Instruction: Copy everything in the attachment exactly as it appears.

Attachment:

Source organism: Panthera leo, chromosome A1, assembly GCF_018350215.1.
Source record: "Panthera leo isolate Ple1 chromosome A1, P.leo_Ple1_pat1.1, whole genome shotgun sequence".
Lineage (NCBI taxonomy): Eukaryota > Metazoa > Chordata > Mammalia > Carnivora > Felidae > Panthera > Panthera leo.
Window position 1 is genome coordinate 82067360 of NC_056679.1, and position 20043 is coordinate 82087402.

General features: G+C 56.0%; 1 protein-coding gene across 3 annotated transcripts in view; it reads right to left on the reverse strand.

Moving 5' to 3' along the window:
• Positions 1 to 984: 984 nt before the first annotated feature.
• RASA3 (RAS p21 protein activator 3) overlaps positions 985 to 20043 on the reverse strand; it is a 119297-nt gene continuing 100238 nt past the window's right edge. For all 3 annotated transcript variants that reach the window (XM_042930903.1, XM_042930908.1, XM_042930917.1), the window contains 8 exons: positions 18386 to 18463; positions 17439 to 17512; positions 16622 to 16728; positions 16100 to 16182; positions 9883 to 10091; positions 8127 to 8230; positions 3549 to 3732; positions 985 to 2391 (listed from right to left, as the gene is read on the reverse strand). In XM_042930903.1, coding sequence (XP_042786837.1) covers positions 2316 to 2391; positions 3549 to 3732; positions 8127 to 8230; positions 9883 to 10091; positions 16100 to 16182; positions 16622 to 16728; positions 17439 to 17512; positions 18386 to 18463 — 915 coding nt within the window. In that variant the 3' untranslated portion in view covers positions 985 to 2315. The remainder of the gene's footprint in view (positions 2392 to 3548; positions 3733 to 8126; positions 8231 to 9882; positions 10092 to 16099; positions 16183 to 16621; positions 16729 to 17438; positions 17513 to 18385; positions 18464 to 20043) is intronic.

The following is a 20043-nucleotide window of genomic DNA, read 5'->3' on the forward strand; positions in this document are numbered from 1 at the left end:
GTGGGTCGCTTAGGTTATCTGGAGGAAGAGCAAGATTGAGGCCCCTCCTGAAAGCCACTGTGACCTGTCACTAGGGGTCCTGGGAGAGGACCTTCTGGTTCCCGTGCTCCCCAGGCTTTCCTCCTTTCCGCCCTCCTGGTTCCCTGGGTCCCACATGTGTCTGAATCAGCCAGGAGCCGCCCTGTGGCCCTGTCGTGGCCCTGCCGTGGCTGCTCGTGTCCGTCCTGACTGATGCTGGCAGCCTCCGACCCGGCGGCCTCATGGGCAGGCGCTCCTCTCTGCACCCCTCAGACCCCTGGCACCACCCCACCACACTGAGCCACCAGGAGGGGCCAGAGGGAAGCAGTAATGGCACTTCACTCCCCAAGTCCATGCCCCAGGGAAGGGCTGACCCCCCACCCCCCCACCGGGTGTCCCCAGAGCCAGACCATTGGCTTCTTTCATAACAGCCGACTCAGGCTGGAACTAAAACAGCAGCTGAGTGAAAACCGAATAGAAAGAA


Source organism: Panthera leo, chromosome A1, assembly GCF_018350215.1.
Source record: "Panthera leo isolate Ple1 chromosome A1, P.leo_Ple1_pat1.1, whole genome shotgun sequence".
Lineage (NCBI taxonomy): Eukaryota > Metazoa > Chordata > Mammalia > Carnivora > Felidae > Panthera > Panthera leo.
Window position 1 is genome coordinate 82067360 of NC_056679.1, and position 20043 is coordinate 82087402.

General features: G+C 56.0%; 1 protein-coding gene across 3 annotated transcripts in view; it reads right to left on the reverse strand.

Moving 5' to 3' along the window:
• Positions 1 to 984: 984 nt before the first annotated feature.
• RASA3 (RAS p21 protein activator 3) overlaps positions 985 to 20043 on the reverse strand; it is a 119297-nt gene continuing 100238 nt past the window's right edge. For all 3 annotated transcript variants that reach the window (XM_042930903.1, XM_042930908.1, XM_042930917.1), the window contains 8 exons: positions 18386 to 18463; positions 17439 to 17512; positions 16622 to 16728; positions 16100 to 16182; positions 9883 to 10091; positions 8127 to 8230; positions 3549 to 3732; positions 985 to 2391 (listed from right to left, as the gene is read on the reverse strand). In XM_042930903.1, coding sequence (XP_042786837.1) covers positions 2316 to 2391; positions 3549 to 3732; positions 8127 to 8230; positions 9883 to 10091; positions 16100 to 16182; positions 16622 to 16728; positions 17439 to 17512; positions 18386 to 18463 — 915 coding nt within the window. In that variant the 3' untranslated portion in view covers positions 985 to 2315. The remainder of the gene's footprint in view (positions 2392 to 3548; positions 3733 to 8126; positions 8231 to 9882; positions 10092 to 16099; positions 16183 to 16621; positions 16729 to 17438; positions 17513 to 18385; positions 18464 to 20043) is intronic.

The following is a 20043-nucleotide window of genomic DNA, read 5'->3' on the forward strand; positions in this document are numbered from 1 at the left end:
GTGGGTCGCTTAGGTTATCTGGAGGAAGAGCAAGATTGAGGCCCCTCCTGAAAGCCACTGTGACCTGTCACTAGGGGTCCTGGGAGAGGACCTTCTGGTTCCCGTGCTCCCCAGGCTTTCCTCCTTTCCGCCCTCCTGGTTCCCTGGGTCCCACATGTGTCTGAATCAGCCAGGAGCCGCCCTGTGGCCCTGTCGTGGCCCTGCCGTGGCTGCTCGTGTCCGTCCTGACTGATGCTGGCAGCCTCCGACCCGGCGGCCTCATGGGCAGGCGCTCCTCTCTGCACCCCTCAGACCCCTGGCACCACCCCACCACACTGAGCCACCAGGAGGGGCCAGAGGGAAGCAGTAATGGCACTTCACTCCCCAAGTCCATGCCCCAGGGAAGGGCTGACCCCCCACCCCCCCACCGGGTGTCCCCAGAGCCAGACCATTGGCTTCTTTCATAACAGCCGACTCAGGCTGGAACTAAAACAGCAGCTGAGTGAAAACCGAATAGAAAGAA